"You're going back to medical school? What would you do that for? Are you crazy?" Hopefully most people won't react so strongly when you share your news, but the question is probably still on their minds. And similar reservations may pop into the heads of admissions committee members when they review your file. Here are some ways to show them that it's never too late for you to become a doctor.
The Big Question
Whether explicit or not, the big question on the admissions committee's mind is: "Why, when the vast majority of people are advancing careers, raising families, and building nest eggs, would you embark on many years of grueling medical training?"
As a returning student who chose not to pursue the traditional path from pre-med to medical school, you must be prepared to answer this question - your personal statement can't tiptoe around it. Hopefully you've already given this matter a great deal of thought; if not, step back and think before proceeding. This introspection will serve you well while writing your personal statement, not to mention as you begin your training to become a doctor.
What's Wrong With Your Job Now?
There are probably several reasons you want to change careers. Address these in a positive way that emphasizes the aspects you seek in medicine. Instead of saying you hate sitting in a cubicle all day selling stocks, explain how working as an ER clerk made you realize how much you missed personal human contact. Instead of complaining about being your firm's sole accountant, describe how working with volunteers at the local hospital gave you a taste for teamwork. And don't hesitate to discuss what you really like about your current career. In writing about both the positive and negative aspects of your job, focus on the events and decisions that have brought you back to medicine.
Med school applicants often write about why they want to be a doctor. Mundane essays about helping people in the abstract or facing a medical condition can become extraordinary when infused with your personality - both the big events and the nuances that make you who you are. The following advice applies to everyone writing a personal statement:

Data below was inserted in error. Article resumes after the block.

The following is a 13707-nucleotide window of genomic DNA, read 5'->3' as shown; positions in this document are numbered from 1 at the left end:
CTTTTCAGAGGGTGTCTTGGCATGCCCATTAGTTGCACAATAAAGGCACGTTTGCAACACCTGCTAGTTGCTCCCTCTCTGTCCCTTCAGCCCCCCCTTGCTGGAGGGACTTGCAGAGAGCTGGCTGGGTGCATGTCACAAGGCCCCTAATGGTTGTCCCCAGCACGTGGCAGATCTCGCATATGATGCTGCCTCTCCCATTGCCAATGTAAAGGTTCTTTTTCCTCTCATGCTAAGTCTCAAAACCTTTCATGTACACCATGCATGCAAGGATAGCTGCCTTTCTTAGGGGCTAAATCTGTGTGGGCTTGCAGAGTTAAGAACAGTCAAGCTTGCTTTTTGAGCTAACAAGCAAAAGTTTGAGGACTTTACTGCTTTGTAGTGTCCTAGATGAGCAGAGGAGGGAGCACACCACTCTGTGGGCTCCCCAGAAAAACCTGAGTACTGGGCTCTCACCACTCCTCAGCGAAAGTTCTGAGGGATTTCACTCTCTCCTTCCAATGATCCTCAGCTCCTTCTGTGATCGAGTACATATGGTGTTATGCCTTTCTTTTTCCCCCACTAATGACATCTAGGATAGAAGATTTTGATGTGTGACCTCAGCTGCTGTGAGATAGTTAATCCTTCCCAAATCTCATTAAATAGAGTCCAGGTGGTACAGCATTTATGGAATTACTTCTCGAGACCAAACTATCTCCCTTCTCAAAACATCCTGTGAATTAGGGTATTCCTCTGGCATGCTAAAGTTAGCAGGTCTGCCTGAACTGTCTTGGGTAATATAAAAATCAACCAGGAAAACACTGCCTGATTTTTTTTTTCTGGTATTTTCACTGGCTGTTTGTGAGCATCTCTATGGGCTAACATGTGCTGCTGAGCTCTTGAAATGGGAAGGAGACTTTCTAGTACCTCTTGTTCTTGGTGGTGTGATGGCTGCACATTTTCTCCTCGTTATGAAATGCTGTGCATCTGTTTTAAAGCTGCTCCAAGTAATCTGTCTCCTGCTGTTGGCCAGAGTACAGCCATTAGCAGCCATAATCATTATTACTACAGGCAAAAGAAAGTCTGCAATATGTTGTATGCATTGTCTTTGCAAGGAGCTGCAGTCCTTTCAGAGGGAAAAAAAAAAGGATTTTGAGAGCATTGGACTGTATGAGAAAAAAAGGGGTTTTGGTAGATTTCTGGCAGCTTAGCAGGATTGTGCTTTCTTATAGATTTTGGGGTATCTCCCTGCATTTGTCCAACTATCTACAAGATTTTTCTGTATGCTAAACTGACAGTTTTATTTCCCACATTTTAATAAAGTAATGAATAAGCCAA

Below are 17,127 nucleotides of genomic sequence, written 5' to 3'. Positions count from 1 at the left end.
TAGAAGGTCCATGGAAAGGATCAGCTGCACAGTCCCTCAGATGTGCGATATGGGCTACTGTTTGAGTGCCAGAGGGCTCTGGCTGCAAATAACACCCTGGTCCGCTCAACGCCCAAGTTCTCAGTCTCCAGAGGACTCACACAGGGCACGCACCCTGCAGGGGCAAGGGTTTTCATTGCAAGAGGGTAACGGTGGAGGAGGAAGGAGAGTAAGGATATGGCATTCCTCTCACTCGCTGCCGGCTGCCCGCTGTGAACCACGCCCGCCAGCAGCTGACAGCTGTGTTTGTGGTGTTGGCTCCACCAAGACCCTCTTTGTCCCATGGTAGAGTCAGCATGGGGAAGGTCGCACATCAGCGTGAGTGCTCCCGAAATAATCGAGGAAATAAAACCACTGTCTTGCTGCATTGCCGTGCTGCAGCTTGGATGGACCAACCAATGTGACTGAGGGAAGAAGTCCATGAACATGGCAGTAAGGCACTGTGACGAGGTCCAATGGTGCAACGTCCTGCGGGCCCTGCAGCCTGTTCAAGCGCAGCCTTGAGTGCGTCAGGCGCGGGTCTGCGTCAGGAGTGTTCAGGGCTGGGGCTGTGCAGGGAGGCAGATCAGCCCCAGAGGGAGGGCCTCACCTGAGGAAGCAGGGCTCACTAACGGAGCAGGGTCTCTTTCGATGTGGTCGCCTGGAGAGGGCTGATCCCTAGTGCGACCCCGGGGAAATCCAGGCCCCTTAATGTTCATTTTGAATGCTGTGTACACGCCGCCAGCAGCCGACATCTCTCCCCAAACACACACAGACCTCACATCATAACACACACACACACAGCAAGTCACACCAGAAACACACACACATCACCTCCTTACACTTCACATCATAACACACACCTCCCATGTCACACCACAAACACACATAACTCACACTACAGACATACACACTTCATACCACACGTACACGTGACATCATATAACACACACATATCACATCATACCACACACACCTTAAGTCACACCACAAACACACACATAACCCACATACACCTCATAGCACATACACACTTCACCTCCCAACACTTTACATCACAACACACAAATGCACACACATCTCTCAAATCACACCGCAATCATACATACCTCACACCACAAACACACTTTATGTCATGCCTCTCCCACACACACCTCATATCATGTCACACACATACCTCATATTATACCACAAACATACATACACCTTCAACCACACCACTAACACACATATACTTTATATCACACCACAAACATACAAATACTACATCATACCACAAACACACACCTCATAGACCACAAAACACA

- Write a focused essay that goes beyond your GPA and MCAT scores.
- Select specific examples that demonstrate your strengths and make your essay come alive.
- Draw the reader into the story using anecdotes to illustrate your story and bring out your unique experiences and perspectives.
Have You Got What It Takes?
The admissions committee may also have concerns about your ability to survive medical school. Have you been exposed to the medical field through volunteer work? Do you have the science background to understand your coursework? Do you have personal responsibilities that will distract you from medical school? Most importantly, do you have the motivation to compete with younger students?
While you don't need to answer all these questions in your personal statement (you can flesh them out more in your secondaries), you can preempt these criticisms by emphasizing that, more than anything else, a career in medicine is what you really want. Using firsthand experiences, describe how you've learned what a medical career involves and are willing to make sacrifices to achieve it. If you have other obligations, detail your plan to meet them while you're in medical school. Prove that you have the energy and motivation to succeed by relating other challenges you've faced. Again, supporting your claims with concrete examples gives the admissions committee a better introduction to you and all your strengths.